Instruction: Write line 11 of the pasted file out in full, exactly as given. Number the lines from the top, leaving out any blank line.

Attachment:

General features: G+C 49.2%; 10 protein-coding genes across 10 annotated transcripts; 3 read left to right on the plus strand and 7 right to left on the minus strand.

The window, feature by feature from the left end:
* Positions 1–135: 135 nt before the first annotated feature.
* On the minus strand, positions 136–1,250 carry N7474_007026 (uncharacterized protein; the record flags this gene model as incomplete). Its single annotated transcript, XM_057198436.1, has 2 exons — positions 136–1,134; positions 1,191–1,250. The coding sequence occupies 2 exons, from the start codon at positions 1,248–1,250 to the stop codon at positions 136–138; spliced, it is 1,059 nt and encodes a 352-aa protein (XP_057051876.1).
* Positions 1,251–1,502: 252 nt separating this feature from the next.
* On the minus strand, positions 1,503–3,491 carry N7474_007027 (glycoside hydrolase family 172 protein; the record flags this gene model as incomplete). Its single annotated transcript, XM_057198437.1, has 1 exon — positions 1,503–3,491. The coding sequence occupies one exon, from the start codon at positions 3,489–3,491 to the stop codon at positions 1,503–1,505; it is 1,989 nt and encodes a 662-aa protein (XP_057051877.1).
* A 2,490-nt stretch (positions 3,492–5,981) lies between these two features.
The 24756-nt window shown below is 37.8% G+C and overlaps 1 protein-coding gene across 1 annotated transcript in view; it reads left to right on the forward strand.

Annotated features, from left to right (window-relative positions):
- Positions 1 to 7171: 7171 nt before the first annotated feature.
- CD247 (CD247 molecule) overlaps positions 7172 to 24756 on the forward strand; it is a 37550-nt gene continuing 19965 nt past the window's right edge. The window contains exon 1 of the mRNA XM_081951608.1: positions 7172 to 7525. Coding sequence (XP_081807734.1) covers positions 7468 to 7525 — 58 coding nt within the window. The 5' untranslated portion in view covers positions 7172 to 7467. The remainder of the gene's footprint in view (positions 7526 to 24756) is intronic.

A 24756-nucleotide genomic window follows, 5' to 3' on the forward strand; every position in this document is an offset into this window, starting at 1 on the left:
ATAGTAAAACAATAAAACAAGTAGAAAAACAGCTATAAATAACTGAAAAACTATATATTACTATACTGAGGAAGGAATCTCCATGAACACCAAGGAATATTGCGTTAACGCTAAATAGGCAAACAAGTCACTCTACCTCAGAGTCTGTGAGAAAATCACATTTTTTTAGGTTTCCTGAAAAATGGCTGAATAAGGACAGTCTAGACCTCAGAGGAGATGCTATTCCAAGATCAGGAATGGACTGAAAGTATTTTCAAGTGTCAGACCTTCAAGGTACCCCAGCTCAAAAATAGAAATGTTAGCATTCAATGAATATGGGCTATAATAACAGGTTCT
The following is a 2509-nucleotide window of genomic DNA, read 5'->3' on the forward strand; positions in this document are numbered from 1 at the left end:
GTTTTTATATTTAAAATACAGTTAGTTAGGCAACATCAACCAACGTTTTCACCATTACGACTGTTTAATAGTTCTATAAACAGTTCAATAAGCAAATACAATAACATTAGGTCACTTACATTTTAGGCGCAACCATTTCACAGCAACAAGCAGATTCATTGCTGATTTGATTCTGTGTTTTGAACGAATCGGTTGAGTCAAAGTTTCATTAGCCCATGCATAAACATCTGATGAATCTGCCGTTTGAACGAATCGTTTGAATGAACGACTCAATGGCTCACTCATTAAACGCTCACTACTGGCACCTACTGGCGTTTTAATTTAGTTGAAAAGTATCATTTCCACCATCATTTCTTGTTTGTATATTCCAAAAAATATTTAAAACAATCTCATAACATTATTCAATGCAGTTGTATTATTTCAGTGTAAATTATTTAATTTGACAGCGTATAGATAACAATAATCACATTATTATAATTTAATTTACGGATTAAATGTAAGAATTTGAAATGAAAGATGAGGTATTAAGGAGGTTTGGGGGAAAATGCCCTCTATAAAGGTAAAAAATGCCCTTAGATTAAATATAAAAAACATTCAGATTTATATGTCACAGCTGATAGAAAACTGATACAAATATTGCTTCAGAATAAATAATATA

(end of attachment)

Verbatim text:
- CD247 (CD247 molecule) overlaps positions 7172 to 24756 on the forward strand; it is a 37550-nt gene continuing 19965 nt past the window's right edge. The window contains exon 1 of the mRNA XM_081951608.1: positions 7172 to 7525. Coding sequence (XP_081807734.1) covers positions 7468 to 7525 — 58 coding nt within the window. The 5' untranslated portion in view covers positions 7172 to 7467. The remainder of the gene's footprint in view (positions 7526 to 24756) is intronic.